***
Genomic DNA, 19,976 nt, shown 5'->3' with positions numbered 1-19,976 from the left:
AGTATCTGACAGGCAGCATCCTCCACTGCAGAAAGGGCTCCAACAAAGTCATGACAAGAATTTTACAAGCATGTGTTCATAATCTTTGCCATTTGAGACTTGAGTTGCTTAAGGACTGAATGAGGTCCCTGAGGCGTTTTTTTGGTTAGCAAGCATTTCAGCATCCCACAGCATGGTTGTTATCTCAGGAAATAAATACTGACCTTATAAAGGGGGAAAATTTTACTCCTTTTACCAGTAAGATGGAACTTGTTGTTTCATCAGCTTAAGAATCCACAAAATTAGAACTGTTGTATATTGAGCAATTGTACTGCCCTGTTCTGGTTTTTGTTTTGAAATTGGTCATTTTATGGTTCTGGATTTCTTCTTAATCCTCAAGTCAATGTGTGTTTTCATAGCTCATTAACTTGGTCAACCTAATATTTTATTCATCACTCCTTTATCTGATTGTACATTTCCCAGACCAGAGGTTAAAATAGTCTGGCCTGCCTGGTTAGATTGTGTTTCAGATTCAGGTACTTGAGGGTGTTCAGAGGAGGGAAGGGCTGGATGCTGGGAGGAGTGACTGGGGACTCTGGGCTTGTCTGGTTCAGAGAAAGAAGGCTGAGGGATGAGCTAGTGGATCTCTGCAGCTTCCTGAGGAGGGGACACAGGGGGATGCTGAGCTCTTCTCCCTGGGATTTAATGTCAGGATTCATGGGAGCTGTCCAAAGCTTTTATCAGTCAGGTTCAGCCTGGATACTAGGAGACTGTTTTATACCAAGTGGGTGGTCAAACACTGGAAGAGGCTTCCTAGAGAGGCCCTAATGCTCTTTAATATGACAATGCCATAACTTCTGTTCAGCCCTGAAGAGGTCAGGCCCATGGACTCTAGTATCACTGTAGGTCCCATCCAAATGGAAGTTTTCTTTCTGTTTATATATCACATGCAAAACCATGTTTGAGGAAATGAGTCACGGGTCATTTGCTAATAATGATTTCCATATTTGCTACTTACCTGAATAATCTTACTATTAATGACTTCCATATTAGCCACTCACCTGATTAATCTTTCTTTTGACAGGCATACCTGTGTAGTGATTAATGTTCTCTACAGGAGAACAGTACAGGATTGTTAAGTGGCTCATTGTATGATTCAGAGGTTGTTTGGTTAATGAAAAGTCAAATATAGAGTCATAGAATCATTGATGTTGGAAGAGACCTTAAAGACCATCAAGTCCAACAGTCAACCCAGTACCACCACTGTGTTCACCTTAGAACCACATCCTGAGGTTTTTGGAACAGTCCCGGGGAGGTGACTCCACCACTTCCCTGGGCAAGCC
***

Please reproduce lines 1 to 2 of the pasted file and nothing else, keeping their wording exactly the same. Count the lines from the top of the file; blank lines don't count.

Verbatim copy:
Genomic DNA, 19,976 nt, shown 5'->3' with positions numbered 1-19,976 from the left:
AGTATCTGACAGGCAGCATCCTCCACTGCAGAAAGGGCTCCAACAAAGTCATGACAAGAATTTTACAAGCATGTGTTCATAATCTTTGCCATTTGAGACTTGAGTTGCTTAAGGACTGAATGAGGTCCCTGAGGCGTTTTTTTGGTTAGCAAGCATTTCAGCATCCCACAGCATGGTTGTTATCTCAGGAAATAAATACTGACCTTATAAAGGGGGAAAATTTTACTCCTTTTACCAGTAAGATGGAACTTGTTGTTTCATCAGCTTAAGAATCCACAAAATTAGAACTGTTGTATATTGAGCAATTGTACTGCCCTGTTCTGGTTTTTGTTTTGAAATTGGTCATTTTATGGTTCTGGATTTCTTCTTAATCCTCAAGTCAATGTGTGTTTTCATAGCTCATTAACTTGGTCAACCTAATATTTTATTCATCACTCCTTTATCTGATTGTACATTTCCCAGACCAGAGGTTAAAATAGTCTGGCCTGCCTGGTTAGATTGTGTTTCAGATTCAGGTACTTGAGGGTGTTCAGAGGAGGGAAGGGCTGGATGCTGGGAGGAGTGACTGGGGACTCTGGGCTTGTCTGGTTCAGAGAAAGAAGGCTGAGGGATGAGCTAGTGGATCTCTGCAGCTTCCTGAGGAGGGGACACAGGGGGATGCTGAGCTCTTCTCCCTGGGATTTAATGTCAGGATTCATGGGAGCTGTCCAAAGCTTTTATCAGTCAGGTTCAGCCTGGATACTAGGAGACTGTTTTATACCAAGTGGGTGGTCAAACACTGGAAGAGGCTTCCTAGAGAGGCCCTAATGCTCTTTAATATGACAATGCCATAACTTCTGTTCAGCCCTGAAGAGGTCAGGCCCATGGACTCTAGTATCACTGTAGGTCCCATCCAAATGGAAGTTTTCTTTCTGTTTATATATCACATGCAAAACCATGTTTGAGGAAATGAGTCACGGGTCATTTGCTAATAATGATTTCCATATTTGCTACTTACCTGAATAATCTTACTATTAATGACTTCCATATTAGCCACTCACCTGATTAATCTTTCTTTTGACAGGCATACCTGTGTAGTGATTAATGTTCTCTACAGGAGAACAGTACAGGATTGTTAAGTGGCTCATTGTATGATTCAGAGGTTGTTTGGTTAATGAAAAGTCAAATATAGAGTCATAGAATCATTGATGTTGGAAGAGACCTTAAAGACCATCAAGTCCAACAGTCAACCCAGTACCACCACTGTGTTCACCTTAGAACCACATCCTGAGGTTTTTGGAACAGTCCCGGGGAGGTGACTCCACCACTTCCCTGGGCAAGCC